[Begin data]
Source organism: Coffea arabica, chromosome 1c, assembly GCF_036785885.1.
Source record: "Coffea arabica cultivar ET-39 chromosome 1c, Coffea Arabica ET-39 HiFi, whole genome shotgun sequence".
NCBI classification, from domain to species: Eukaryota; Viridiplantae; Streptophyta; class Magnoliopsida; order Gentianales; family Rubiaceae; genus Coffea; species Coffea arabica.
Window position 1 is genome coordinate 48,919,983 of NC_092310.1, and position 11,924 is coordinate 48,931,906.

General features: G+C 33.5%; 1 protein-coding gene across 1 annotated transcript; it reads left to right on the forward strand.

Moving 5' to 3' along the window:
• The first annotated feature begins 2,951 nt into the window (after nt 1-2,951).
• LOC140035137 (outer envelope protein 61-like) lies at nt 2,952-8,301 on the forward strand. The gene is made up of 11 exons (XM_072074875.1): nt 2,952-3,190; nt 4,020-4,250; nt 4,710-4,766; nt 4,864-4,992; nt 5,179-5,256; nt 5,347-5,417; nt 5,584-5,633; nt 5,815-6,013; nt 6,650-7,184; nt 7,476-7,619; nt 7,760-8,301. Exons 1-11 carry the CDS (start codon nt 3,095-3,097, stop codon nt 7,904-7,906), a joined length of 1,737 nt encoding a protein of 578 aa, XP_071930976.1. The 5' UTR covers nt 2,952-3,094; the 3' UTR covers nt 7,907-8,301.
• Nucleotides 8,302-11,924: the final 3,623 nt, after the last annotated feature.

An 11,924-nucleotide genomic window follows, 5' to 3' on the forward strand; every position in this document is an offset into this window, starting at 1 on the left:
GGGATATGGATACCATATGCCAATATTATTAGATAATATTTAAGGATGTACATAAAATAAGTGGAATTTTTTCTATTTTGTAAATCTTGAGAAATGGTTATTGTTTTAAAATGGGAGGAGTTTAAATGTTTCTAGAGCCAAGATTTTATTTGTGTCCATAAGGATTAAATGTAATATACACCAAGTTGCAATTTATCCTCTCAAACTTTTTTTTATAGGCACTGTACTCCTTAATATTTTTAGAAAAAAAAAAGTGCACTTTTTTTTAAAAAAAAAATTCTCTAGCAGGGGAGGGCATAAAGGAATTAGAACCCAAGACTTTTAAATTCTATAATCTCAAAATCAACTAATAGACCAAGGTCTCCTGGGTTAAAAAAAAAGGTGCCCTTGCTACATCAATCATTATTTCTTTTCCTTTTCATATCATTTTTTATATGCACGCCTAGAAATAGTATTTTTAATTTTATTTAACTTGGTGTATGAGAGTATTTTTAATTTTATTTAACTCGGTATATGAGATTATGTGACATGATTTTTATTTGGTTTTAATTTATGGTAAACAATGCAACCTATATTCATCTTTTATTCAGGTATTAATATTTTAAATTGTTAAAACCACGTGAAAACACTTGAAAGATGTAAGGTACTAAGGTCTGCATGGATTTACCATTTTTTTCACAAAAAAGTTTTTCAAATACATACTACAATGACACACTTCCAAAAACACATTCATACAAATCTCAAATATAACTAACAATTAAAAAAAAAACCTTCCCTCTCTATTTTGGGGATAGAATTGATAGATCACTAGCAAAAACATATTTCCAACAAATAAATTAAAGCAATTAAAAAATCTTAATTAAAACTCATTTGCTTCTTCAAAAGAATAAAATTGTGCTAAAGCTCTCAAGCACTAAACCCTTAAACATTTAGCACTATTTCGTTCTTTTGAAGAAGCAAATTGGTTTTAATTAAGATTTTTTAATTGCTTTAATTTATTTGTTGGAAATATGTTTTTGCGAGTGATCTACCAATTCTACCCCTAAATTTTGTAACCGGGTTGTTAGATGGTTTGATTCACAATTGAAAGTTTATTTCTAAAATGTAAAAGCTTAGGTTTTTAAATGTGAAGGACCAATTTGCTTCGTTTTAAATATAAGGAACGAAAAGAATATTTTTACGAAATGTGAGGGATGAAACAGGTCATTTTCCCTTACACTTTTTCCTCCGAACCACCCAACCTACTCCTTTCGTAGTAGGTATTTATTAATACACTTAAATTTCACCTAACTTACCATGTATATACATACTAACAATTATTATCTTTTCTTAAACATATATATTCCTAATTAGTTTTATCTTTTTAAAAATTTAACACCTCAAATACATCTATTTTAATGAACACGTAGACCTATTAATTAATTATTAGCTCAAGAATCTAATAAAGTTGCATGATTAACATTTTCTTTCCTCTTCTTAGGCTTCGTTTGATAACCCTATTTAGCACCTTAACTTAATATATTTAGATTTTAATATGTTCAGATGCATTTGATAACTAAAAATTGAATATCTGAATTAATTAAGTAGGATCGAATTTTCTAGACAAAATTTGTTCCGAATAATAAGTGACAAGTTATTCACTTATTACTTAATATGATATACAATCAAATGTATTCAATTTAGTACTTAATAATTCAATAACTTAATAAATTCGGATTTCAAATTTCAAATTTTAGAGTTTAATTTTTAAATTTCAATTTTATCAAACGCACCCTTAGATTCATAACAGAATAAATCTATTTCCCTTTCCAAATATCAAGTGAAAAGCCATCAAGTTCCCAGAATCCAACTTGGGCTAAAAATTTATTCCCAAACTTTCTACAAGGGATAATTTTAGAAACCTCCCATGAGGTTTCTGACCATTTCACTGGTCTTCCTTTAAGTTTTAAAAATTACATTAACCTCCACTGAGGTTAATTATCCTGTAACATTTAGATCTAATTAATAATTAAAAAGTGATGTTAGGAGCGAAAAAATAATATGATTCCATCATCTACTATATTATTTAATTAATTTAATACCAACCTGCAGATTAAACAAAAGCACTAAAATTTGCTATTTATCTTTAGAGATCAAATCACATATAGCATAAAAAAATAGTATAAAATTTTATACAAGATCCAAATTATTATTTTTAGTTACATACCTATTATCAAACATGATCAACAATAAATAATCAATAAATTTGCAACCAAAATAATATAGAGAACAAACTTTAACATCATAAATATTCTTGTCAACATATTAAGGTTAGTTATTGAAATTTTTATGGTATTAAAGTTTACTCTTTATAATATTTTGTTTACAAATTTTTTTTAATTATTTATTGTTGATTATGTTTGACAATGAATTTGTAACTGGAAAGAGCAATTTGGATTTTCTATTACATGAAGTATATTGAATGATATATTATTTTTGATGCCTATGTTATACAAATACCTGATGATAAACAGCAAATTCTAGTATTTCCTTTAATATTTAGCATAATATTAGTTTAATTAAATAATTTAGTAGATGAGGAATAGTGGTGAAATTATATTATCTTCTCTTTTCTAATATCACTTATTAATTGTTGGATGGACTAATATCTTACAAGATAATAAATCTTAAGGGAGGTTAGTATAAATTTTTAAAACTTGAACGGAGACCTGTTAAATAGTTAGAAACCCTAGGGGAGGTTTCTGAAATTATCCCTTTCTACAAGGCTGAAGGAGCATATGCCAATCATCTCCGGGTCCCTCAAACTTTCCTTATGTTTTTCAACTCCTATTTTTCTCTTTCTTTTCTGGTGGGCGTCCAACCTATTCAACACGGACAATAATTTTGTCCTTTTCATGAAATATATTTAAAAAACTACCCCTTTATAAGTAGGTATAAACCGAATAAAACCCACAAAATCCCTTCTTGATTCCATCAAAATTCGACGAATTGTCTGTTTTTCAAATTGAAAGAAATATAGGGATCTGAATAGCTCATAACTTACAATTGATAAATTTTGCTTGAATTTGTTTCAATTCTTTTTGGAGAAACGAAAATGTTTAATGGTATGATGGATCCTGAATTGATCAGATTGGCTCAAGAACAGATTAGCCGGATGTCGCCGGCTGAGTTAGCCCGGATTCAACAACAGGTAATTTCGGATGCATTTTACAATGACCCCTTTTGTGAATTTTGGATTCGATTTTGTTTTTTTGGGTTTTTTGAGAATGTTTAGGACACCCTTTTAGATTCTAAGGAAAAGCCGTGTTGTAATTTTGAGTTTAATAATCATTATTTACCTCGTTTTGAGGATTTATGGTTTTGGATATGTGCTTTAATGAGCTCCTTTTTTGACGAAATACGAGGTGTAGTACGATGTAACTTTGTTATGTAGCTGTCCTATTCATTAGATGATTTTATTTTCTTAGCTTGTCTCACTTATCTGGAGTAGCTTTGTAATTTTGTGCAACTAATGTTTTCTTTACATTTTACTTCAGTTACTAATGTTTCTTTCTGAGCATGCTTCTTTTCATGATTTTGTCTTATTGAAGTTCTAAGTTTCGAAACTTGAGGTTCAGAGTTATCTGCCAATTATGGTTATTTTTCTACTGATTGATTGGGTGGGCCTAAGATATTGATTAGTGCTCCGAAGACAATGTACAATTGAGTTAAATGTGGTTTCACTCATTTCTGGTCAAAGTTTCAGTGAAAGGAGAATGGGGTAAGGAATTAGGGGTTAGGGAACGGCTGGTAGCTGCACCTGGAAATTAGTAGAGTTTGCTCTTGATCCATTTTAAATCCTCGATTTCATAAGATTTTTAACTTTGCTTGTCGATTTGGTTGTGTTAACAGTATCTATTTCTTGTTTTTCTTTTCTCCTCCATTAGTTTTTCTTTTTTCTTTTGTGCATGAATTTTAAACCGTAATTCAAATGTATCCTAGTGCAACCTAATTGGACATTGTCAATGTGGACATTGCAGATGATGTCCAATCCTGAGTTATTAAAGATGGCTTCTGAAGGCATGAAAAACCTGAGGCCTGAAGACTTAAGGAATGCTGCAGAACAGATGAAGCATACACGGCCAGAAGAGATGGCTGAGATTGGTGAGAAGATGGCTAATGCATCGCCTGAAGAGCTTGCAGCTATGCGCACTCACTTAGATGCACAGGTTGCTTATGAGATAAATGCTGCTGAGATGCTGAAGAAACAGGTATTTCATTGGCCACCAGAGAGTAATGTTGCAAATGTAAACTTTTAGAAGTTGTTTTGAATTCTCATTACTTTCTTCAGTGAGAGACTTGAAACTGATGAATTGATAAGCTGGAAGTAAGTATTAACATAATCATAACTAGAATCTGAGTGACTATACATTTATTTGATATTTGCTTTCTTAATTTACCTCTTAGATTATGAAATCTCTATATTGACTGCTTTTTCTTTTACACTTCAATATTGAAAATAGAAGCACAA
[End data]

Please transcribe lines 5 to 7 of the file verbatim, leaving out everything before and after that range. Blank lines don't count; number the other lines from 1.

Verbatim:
General features: G+C 33.5%; 1 protein-coding gene across 1 annotated transcript; it reads left to right on the forward strand.

Moving 5' to 3' along the window:
• The first annotated feature begins 2,951 nt into the window (after nt 1-2,951).